Barbara Walters and Her Chickenpox: A Serious Matter

(Update: February 7, 2013:  Barbara Walters is beating the odds and is in currently in recovery.  She is anticipated back at work in about 3 weeks. [Video])

Television journalist Barbara Walters was recently diagnosed with chickenpox.  Chickenpox is a common disease usually acquired in childhood.  The condition is less frequently seen in adults and is rarely seen in the elderly.  As such, the medical complications of chicken pox at Ms. Walters age can be quite serious – even life-threatening. (1, 2, 3)

The advent of the chickenpox vaccine has helped quell the disease in all age groups over the last 15 years.  Prior to the introduction of the chickenpox vaccine, infected adults had a risk of death 25 times greater than similarly-infected young children aged 1-4.  The elderly have an even higher risk of mortality from chicken pox. (3, 4, 5)

What Causes Chickenpox?

Varicella Zoster Virus (Chickenpox) Infection of the Skin – Microscopic Image
Image: Courtesy of the Centers for Diseasese Control and Prevention

Chickenpox is caused by the varicella zoster virus (VZV), a double-stranded DNA virus that is transmitted through the spread and inhalation of VZV particles from an infected individual.   The course of the disease is marked by 2-4 days of upper respiratory tract infection (URI) and viral incubation in the lymph nodes of the upper respiratory tract.  Disease symptoms include headache, fever, loss of appetite, irritability, and a dry cough.  Viremia, a spread of the virus throughout the bloodstream and internal organs, ensues.  After 14-16 days, hallmarks of the disease appear on the skin.  These include a rash characterized by raised, itchy red papules (bumps), followed by vesicles (blisters filled with fluid).  The vesicles then rupture and leak clear fluid.  Finally, crusting of the blisters appears.  Common complications include secondary bacterial infection of the rash and/or blisters and permanent scarring. (3, 6)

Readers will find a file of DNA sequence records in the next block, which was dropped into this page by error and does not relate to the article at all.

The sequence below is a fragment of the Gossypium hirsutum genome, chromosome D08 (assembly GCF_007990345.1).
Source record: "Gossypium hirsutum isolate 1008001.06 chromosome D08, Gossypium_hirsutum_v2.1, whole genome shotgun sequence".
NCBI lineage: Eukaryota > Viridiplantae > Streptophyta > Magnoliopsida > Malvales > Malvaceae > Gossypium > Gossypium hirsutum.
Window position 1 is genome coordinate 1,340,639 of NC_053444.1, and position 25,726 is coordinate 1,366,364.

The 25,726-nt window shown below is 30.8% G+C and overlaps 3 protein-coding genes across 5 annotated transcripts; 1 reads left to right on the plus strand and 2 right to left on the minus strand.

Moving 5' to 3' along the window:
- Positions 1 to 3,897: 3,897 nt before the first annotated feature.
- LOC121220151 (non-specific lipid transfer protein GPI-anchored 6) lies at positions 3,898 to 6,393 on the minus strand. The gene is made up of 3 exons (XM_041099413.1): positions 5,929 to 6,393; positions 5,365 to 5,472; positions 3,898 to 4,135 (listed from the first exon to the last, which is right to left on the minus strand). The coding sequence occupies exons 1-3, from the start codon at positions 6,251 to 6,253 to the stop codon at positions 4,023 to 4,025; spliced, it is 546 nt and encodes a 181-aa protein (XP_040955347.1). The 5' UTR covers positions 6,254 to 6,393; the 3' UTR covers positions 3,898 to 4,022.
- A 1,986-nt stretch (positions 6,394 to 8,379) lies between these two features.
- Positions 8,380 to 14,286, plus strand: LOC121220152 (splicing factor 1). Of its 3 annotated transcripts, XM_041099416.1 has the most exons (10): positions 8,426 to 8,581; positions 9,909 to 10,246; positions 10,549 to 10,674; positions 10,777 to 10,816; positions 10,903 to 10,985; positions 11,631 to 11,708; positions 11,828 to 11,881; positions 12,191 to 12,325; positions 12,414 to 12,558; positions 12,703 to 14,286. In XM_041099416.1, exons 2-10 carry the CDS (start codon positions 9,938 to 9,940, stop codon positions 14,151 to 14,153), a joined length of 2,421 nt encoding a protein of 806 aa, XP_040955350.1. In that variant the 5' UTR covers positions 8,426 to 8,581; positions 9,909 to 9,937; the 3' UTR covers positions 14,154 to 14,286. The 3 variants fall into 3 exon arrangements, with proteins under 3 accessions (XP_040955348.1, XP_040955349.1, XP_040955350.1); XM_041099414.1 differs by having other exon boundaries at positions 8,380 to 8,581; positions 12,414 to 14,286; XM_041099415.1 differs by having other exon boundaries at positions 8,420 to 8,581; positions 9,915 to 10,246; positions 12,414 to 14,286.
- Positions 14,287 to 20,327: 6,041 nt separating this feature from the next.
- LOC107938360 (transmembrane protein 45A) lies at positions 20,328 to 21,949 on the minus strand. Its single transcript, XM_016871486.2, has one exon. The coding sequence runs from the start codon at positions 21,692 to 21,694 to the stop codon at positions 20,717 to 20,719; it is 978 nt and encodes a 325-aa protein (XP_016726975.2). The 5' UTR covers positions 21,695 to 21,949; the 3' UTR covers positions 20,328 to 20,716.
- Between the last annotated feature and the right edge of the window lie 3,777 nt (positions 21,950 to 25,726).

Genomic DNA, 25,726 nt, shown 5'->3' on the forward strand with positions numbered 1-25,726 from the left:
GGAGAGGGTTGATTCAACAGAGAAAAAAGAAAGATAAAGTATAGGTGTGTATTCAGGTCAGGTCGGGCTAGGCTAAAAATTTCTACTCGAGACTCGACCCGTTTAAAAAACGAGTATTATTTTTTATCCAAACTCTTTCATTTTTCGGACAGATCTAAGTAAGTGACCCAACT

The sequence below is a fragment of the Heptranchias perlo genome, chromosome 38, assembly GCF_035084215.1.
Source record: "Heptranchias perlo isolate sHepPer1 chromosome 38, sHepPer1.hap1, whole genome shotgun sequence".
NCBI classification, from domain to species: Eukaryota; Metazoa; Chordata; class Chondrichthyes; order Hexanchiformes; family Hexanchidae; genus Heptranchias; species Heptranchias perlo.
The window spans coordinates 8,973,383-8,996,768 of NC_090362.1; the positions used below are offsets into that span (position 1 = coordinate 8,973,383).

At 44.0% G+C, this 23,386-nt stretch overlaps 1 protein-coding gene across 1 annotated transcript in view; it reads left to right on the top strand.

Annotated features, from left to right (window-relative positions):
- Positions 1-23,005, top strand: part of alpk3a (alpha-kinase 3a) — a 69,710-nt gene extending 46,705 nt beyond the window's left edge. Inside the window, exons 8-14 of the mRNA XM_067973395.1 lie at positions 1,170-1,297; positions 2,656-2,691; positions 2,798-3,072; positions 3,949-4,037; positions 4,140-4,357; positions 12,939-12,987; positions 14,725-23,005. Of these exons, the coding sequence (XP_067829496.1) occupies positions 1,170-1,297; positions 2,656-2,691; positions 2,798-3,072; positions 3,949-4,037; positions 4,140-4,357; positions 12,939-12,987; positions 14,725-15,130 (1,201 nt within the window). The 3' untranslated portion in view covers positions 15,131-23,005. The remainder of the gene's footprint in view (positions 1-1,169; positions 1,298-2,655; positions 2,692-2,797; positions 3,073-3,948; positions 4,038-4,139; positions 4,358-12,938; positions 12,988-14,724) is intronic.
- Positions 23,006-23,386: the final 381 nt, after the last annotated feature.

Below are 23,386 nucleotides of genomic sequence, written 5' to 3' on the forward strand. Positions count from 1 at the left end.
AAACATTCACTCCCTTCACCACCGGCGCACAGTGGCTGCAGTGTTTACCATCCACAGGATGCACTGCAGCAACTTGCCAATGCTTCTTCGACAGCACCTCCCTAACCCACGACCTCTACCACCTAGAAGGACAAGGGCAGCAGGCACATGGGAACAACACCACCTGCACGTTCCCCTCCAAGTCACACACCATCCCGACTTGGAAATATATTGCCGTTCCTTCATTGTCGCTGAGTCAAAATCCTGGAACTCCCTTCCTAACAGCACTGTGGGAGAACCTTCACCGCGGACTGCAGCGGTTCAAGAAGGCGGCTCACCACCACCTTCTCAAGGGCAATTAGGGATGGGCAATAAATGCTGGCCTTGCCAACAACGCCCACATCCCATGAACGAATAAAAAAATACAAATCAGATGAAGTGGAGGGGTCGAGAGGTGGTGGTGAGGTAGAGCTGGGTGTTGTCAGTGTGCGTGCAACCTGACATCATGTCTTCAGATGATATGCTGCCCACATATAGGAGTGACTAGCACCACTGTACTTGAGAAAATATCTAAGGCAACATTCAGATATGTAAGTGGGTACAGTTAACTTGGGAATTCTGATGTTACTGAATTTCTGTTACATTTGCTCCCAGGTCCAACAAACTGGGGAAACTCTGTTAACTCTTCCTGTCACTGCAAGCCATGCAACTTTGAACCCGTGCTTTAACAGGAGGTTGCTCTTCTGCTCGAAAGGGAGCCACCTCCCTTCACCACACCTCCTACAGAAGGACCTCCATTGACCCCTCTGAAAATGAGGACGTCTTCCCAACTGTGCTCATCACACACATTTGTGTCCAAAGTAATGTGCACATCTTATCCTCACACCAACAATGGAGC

Chickenpox in an Elderly Man
Image: Courtesy of the Centers for Disease Control and Prevention/Dr. Alexander D. Langmuir

Chickenpox Complications

Severe complications include hearing loss and a recurrence of varicella infection later in life in the form of shingles.  Shingles, characterized by a skin rash with a dermatomal distribution, causes severe and sometimes debilitating pain in those affected.  Shingles can be deadly, as well.  It is estimated that approximately 96 people die annually from shingles – almost all of these deaths are in the elderly. (3, 7, 8)

Varicella pneumonia and encephalitis – a serious inflammation of the tissues of the brain – are two life-threatening complications of VZV infection.  Disseminated varicella is an ominous systemic complication of chickenpox.  (3, 9)

Vaccination Success

Chickenpox still affects multitudes of people annually.  One source cites Centers for Disease Control and Prevention (CDC) statistics of 1 out of every 10,000 people in the United States as being infected annually.(1)  However, it has become more difficult to accurately quantify the specific incidence and prevalence of chicken pox in the general United States population, as a whole.  The decline in the number of chickenpox cases is primarily due to the overwhelming success of the VZV vaccine, which has been available since 1995.  In fact, cases of chicken pox have decreased nearly 80% as a result.  Another significant finding is that nearly 50,000 chickenpox-associated hospitalizations were prevented in a five-year period between 2002 and 2006.  (10, 11, 12, 13)